Cheryl Tay is a familiar face in the world of cars and Motorsports. She is equally enthusiastic about health and fitness and is always on the lookout for the latest workout trends
“Are you a man in a bikini?” “What’s your ‘ladyboy’ name?”
Bodybuilder Doreen Yeo doesn’t feel angry when she receives such questions. The 27-year-old does, however, get embarrassed, and can only bravely smile and walk away.When she’s with her husband Mohamad Haris, they’ve been mistaken for a gay couple, and are often subjected to looks of disgust. They are so used to it that they aren’t bothered anymore, but Haris, 29, won’t hesitate to defend his wife if he has to.
“It’s ok if people are curious about her physique, and want to take photos with her, but some give offensive looks like she’s committing a crime. Sometimes I don’t tell her if I see people giving us weird looks,” said Haris, who works as a personal trainer just like Yeo. Yeo added, “He’s with me most of the time and when people criticise me, he won’t be able to take it. He has seen the hardship I went through as a bodybuilder and thus knows what I have gone through.”
Yeo’s buff physique may have earned her the gold medal in the open bodybuilding category at the 12th Southeast Asian Bodybuilding Championships in June, but she was not the most athletic person when growing up.In fact, at 14, she was exempted from all fitness tests and classes due to a car accident which left her with a torn knee ligament and slipped discs in the neck and back. By the time Yeo entered university, she was mocked for being too skinny: at her height of 1.64m, she weighed just a petite 45kg.Then there was the pressure from her mechanical engineering course – but thankfully, she found her place of solace.“I was studying all the time and I needed another channel to release stress. That was how I found the gym. I went to the one in school and started going every day, each time I had a break,” she shared.She started reading up and bought protein powder to aid her workouts, putting on 8kg of muscle within a year, while her waistline remained unchanged.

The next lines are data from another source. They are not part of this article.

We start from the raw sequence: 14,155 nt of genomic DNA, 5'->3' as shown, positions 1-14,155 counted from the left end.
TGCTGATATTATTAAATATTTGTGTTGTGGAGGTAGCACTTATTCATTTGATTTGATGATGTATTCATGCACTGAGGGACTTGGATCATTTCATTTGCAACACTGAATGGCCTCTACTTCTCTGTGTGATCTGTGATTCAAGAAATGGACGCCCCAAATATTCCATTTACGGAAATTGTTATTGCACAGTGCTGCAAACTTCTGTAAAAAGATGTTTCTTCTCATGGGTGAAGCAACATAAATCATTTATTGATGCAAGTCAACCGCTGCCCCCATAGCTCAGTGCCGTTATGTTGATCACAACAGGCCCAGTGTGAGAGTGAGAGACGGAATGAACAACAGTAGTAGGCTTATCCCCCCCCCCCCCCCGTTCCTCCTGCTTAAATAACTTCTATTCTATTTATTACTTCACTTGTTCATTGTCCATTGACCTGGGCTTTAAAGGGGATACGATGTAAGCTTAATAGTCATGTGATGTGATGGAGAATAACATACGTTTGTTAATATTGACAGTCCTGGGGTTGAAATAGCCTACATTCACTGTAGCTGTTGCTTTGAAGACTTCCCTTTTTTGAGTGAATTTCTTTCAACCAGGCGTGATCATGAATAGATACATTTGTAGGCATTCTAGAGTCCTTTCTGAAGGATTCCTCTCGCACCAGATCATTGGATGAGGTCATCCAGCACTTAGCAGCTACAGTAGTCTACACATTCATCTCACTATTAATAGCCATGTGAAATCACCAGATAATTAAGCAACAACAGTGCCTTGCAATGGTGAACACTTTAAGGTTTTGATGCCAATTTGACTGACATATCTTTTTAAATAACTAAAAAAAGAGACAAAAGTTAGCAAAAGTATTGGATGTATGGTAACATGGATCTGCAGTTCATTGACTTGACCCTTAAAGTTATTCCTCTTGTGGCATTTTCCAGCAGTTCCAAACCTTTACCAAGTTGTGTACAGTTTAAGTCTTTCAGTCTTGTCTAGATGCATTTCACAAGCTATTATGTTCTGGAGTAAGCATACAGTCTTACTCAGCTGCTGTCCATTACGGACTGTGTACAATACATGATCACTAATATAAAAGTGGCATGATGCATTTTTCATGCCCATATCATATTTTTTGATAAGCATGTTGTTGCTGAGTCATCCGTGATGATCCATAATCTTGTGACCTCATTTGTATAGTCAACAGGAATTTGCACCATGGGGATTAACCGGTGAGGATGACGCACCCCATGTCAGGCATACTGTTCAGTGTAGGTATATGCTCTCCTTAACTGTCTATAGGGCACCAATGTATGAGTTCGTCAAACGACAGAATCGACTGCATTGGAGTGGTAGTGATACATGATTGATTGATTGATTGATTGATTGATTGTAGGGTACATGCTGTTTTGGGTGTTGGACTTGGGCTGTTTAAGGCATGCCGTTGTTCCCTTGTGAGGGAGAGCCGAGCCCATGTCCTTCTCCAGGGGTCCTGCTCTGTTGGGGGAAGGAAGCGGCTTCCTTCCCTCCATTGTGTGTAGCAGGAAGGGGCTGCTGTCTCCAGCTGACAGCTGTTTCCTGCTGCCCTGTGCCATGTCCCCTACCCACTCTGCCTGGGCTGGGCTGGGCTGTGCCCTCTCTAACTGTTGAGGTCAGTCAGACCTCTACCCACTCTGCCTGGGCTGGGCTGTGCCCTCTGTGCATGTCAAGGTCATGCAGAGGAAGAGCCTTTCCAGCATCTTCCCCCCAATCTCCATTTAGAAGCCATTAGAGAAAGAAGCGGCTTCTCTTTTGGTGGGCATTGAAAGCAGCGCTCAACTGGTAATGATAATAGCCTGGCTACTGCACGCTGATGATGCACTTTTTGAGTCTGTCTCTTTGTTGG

“In university, students dress well but I was skinny, weak and didn’t have much friends, so I wanted to be different,” Yeo explained. “I wanted to become strong and toned. The desire to improve my poor self-image was what kick-started my passion for working out in the gym.”
The opportunity she had been waiting for arrived with her first competition – the Shawn Rhoden Classic – in Manila last November. Despite falling ill a week before the competition, and having to be hospitalised, Yeo still powered her way through to take gold in the Women’s Physique category.With her morale boosted, she kept up the momentum and hit an impressive body fat percentage of just three per cent en route to her second gold medal in her second competition, the aforementioned Southeast Asian championships in June.
“I feel that bodybuilding is something God selected me to do,” said Yeo. “I find the body very beautiful, such as having big delts and sculpted back.”“Criticism is part and parcel of the journey so I don’t let it affect me.”
Her husband chipped in to say, “It was her discipline and commitment for bodybuilding that attracted me to her.” “She was working very hard, sleeping and waking up early to hit the gym before work, and also preparing all her meals by herself,” he added. “I know how serious she is about it, thus it makes me mad when people say negative things to her.”